Fitness Facts: October is Breast Cancer Awareness Month

October 04, 2017 / by / 0 Comment

Connie Colbert

By Connie Colbert
Director, Canyon Health and Wellness Clinic

Breast cancer is the second most common kind of cancer in women. Each week this month I will highlight important information about breast cancer. I will share the facts about we know, the warning signs, prevention and how to get involved in spreading awareness.

About 1 in 8 women born today in the United States will get breast cancer at some point. The good news is that most women can survive breast cancer if it’s found and treated early. A mammogram – the screening test for breast cancer – can help find breast cancer early when it’s easier to treat. National Breast Cancer Awareness Month is a chance to raise awareness about the importance of early detection of breast cancer.

Make a difference! Spread the word about mammograms and encourage communities, organizations, families, and individuals to get involved.

You can start by participating in the American Cancer Society Making Strides against breast cancer event on October 28th at Tempe Beach Park. 

Join the Grand Canyon University team!  Walk with us or make a donation to support the cause!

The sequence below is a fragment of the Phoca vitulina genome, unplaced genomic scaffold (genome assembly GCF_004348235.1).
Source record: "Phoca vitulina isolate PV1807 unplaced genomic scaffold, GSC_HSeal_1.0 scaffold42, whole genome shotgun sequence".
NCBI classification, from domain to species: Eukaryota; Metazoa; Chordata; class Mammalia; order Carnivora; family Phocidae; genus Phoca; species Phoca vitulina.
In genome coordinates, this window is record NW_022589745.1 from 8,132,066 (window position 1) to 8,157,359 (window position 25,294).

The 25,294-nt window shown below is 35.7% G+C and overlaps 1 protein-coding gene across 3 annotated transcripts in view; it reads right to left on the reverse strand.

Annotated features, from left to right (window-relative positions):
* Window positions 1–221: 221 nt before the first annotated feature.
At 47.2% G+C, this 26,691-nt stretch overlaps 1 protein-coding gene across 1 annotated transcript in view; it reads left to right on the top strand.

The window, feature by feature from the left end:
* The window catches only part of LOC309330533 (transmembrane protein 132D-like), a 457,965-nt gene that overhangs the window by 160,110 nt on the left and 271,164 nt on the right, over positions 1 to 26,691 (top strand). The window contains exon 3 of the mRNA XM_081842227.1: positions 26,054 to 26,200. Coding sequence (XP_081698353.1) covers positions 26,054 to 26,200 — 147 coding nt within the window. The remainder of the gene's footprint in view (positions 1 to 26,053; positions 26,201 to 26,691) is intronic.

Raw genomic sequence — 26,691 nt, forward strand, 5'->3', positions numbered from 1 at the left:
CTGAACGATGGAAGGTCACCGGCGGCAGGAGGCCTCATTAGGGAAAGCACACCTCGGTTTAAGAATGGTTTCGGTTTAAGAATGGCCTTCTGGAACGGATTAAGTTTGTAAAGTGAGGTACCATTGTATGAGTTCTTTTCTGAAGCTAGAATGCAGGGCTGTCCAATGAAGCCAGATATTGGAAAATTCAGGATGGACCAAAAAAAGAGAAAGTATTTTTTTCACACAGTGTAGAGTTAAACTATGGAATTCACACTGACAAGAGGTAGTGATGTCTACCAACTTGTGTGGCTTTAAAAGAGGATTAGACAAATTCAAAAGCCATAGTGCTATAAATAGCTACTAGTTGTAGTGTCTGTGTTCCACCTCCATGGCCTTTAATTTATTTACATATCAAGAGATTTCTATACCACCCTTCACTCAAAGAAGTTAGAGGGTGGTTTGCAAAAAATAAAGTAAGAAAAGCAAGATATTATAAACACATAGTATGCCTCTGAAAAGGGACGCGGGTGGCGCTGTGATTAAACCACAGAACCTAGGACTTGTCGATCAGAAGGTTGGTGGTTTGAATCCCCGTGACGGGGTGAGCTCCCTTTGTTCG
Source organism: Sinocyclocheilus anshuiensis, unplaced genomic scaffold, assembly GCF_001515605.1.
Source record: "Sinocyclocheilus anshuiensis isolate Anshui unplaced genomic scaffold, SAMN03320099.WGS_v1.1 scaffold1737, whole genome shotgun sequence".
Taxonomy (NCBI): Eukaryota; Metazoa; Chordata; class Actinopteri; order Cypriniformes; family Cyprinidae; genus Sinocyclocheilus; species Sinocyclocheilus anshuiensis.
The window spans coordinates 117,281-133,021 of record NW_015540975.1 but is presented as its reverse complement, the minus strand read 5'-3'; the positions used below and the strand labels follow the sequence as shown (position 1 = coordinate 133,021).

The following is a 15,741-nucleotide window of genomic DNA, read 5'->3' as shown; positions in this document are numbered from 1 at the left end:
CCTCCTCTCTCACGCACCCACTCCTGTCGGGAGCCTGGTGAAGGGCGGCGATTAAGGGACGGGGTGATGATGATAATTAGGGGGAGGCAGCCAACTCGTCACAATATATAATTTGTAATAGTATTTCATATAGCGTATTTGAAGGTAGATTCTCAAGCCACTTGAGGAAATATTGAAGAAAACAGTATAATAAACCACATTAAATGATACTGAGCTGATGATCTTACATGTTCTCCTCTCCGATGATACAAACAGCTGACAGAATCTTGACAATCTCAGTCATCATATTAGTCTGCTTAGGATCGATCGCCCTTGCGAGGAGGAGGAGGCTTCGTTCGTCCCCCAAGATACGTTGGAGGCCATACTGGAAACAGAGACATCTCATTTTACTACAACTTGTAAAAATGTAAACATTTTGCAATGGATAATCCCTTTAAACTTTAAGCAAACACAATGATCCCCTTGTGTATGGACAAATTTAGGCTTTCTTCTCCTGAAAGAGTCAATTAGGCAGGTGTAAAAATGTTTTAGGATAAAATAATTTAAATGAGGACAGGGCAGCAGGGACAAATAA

Or come to our kickoff event!

Date: October 10, 2017

Time: 4-6p.m.

Location: Building 19, Classroom 102

Breaking Myths about Breast Cancer

1:  Myth: Drinking milk (dairy) causes breast cancer

According to the National Breast Cancer foundation, studies have shown that dairy consumption does not increase your risk of developing breast Cancer.  For more information about these studies, please visit:

2: Myth: Men do not get breast cancer

Each year it is estimated that approximately 2,190 men will be diagnosed with breast cancer and 410 will die. While this percentage is still small, men should also check themselves periodically by doing a breast self-exam while in the shower and reporting any changes to their physicians. 

3: Myth: Only women with a family history of breast cancer are at risk

Roughly 70 percent of women diagnosed with breast cancer have no identifiable risk factors for the disease. But the family-history risks are these: If a first-degree relative (a parent, sibling, or child) has had or has breast cancer, your risk of developing the disease approximately doubles. Having two first-degree relatives with the disease increases your risk even more.

4: Myth: Caffeine causes breast cancer

No causal connection has been found between drinking caffeine and getting breast cancer; In fact, some research suggests that caffeine may actually lower your risk.


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